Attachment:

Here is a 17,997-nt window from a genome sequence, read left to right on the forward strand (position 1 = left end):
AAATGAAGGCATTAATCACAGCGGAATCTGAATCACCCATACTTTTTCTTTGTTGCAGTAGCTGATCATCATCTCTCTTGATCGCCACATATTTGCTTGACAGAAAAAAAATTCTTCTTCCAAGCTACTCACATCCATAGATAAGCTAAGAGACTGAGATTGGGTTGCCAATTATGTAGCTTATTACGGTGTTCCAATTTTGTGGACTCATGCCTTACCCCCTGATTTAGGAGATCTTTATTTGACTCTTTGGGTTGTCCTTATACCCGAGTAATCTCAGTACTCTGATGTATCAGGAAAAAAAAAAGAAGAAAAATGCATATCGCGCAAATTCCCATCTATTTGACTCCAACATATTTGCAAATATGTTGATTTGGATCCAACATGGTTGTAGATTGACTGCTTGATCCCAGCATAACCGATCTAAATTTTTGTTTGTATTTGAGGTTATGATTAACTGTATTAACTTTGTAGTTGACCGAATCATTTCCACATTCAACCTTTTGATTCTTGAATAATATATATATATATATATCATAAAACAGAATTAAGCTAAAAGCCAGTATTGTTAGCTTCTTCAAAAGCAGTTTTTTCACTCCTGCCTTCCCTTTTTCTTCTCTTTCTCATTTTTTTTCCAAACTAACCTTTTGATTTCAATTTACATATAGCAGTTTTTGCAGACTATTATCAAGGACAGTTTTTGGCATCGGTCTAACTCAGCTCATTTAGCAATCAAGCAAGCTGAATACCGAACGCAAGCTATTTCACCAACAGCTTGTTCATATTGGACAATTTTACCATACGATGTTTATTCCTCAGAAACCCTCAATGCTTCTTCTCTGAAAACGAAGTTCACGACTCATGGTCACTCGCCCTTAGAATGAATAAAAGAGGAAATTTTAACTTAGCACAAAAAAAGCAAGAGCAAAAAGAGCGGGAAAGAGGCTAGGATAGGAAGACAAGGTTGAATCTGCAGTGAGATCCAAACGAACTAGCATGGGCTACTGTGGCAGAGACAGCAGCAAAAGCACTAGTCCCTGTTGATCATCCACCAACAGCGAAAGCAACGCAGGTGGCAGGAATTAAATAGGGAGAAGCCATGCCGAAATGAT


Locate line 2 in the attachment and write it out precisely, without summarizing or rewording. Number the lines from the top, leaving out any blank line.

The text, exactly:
AAATGAAGGCATTAATCACAGCGGAATCTGAATCACCCATACTTTTTCTTTGTTGCAGTAGCTGATCATCATCTCTCTTGATCGCCACATATTTGCTTGACAGAAAAAAAATTCTTCTTCCAAGCTACTCACATCCATAGATAAGCTAAGAGACTGAGATTGGGTTGCCAATTATGTAGCTTATTACGGTGTTCCAATTTTGTGGACTCATGCCTTACCCCCTGATTTAGGAGATCTTTATTTGACTCTTTGGGTTGTCCTTATACCCGAGTAATCTCAGTACTCTGATGTATCAGGAAAAAAAAAAGAAGAAAAATGCATATCGCGCAAATTCCCATCTATTTGACTCCAACATATTTGCAAATATGTTGATTTGGATCCAACATGGTTGTAGATTGACTGCTTGATCCCAGCATAACCGATCTAAATTTTTGTTTGTATTTGAGGTTATGATTAACTGTATTAACTTTGTAGTTGACCGAATCATTTCCACATTCAACCTTTTGATTCTTGAATAATATATATATATATATATCATAAAACAGAATTAAGCTAAAAGCCAGTATTGTTAGCTTCTTCAAAAGCAGTTTTTTCACTCCTGCCTTCCCTTTTTCTTCTCTTTCTCATTTTTTTTCCAAACTAACCTTTTGATTTCAATTTACATATAGCAGTTTTTGCAGACTATTATCAAGGACAGTTTTTGGCATCGGTCTAACTCAGCTCATTTAGCAATCAAGCAAGCTGAATACCGAACGCAAGCTATTTCACCAACAGCTTGTTCATATTGGACAATTTTACCATACGATGTTTATTCCTCAGAAACCCTCAATGCTTCTTCTCTGAAAACGAAGTTCACGACTCATGGTCACTCGCCCTTAGAATGAATAAAAGAGGAAATTTTAACTTAGCACAAAAAAAGCAAGAGCAAAAAGAGCGGGAAAGAGGCTAGGATAGGAAGACAAGGTTGAATCTGCAGTGAGATCCAAACGAACTAGCATGGGCTACTGTGGCAGAGACAGCAGCAAAAGCACTAGTCCCTGTTGATCATCCACCAACAGCGAAAGCAACGCAGGTGGCAGGAATTAAATAGGGAGAAGCCATGCCGAAATGAT